If print is the next vinyl, that could be no bad thing

Path of printed newspaper market could yet track example of its younger cousin

In any discussion of the vinyl revival, the moment will come when someone mentions that, alas, there’s only one pressing plant of any scale left in the world; it’s somewhere in Germany, and it’s going to be fully occupied churning out pricey major-label reissues from now until 2037.

I exaggerate. Vinyl-pressing companies, ranging from the artisan to the obscure-but-industrial, operate all over Europe. But the point about low production capacity is true in essence. For all its fabled cut-through with younger generations, vinyl remains a specialist enterprise, still constrained by its own near-death, and hampered, too, by a physical music market that is a faint echo of its former self.

Between the collapse of vinyl sales in the mid-1980s and their recovery to, ahem, roughly where they were when they were dying 30 years ago, pressing plants fell silent, suppliers pivoted or went bust, jobs were lost and skills disappeared.

I was thinking about this gradual-then-sudden decline when it emerged last week that News Corp intends to close its printing plant in Kells, Co Meath with 59 expected redundancies.


The Rupert Murdoch-controlled publisher of the Sun and the Sunday Times has “regretfully concluded”, just a couple of months after acquiring control of the press and its operation (within a building and site that it already owned), that it wants to shut down the entire plant.

This is the "difficult conclusion" to a chapter that began at a markedly more optimistic time. Proposals by what was then News International and Smurfit International (now Smurfit Kappa) for a €50 million joint venture printing plant were first outlined to local councillors in 2000. Two years later, when the plant was opened by then taoiseach Bertie Ahern, it had swelled to a €64 million investment employing more than 100 people to print the Irish editions of Murdoch's papers: the Sun, the Times, the Sunday Times and the News of the World.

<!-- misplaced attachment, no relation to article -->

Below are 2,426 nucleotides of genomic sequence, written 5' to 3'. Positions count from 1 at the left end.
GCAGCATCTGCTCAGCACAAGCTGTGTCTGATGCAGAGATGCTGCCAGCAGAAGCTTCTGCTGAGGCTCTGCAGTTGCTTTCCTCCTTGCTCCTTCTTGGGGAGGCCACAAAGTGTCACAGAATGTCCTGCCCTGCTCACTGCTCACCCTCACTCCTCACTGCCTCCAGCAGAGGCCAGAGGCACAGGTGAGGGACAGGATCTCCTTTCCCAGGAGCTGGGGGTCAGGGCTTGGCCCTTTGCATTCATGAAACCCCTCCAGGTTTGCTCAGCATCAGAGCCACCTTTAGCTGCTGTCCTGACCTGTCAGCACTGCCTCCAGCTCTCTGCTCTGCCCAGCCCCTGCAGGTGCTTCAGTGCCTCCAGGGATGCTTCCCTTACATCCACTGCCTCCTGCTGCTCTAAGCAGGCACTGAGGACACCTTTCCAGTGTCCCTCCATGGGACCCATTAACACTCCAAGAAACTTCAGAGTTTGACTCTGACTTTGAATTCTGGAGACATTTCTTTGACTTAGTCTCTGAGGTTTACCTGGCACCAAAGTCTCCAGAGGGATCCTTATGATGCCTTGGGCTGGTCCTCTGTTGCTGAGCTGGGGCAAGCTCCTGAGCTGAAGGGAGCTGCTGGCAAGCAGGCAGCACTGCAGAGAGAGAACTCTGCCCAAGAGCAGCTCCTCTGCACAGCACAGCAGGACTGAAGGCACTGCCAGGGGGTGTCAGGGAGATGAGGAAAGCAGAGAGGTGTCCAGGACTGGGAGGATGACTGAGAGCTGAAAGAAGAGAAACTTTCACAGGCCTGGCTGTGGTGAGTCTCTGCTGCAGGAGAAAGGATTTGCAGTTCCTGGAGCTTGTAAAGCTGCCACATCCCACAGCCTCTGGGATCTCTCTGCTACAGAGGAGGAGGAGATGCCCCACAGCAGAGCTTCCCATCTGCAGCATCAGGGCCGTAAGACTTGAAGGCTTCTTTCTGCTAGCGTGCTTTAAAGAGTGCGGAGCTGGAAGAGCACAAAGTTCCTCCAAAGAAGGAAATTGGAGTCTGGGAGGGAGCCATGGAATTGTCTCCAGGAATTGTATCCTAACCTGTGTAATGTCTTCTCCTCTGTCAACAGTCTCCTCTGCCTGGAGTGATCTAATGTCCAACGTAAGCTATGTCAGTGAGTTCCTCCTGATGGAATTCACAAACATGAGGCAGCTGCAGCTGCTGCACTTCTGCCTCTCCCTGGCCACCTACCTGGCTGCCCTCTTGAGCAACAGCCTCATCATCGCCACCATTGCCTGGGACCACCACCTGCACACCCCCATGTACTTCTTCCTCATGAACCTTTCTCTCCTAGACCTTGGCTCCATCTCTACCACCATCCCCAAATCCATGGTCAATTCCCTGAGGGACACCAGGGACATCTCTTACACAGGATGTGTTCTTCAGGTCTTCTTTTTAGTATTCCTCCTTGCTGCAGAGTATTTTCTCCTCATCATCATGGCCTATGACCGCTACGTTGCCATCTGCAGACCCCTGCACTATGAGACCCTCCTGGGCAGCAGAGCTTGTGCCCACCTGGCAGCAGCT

Ahern’s comments are truly from another age. Not only did he frame the opening as a reflection of “the historic opportunities which flow from the peace we enjoy thanks to the Good Friday Agreement”, he suggested Kells was moving into “the high technology printing world of the 21st century”. The proximity of the word “printing” to “world of the 21st century” was yet to seem in any way incongruous in the context of the news media.

Why would it? Irish newspaper sales were five years away from peaking. Now, to borrow a sporting phrase, it’s getting late early.

Printing retreat

Rationalisation of printing interests is in vogue. The once continent-spanning Independent News & Media (INM) empire spent the noughties consolidating smaller printing operations into its Belfast Telegraph city centre plant, which also picked up third-party contracts from Murdoch and others. In 2015, Belfast closed with the loss of 89 jobs.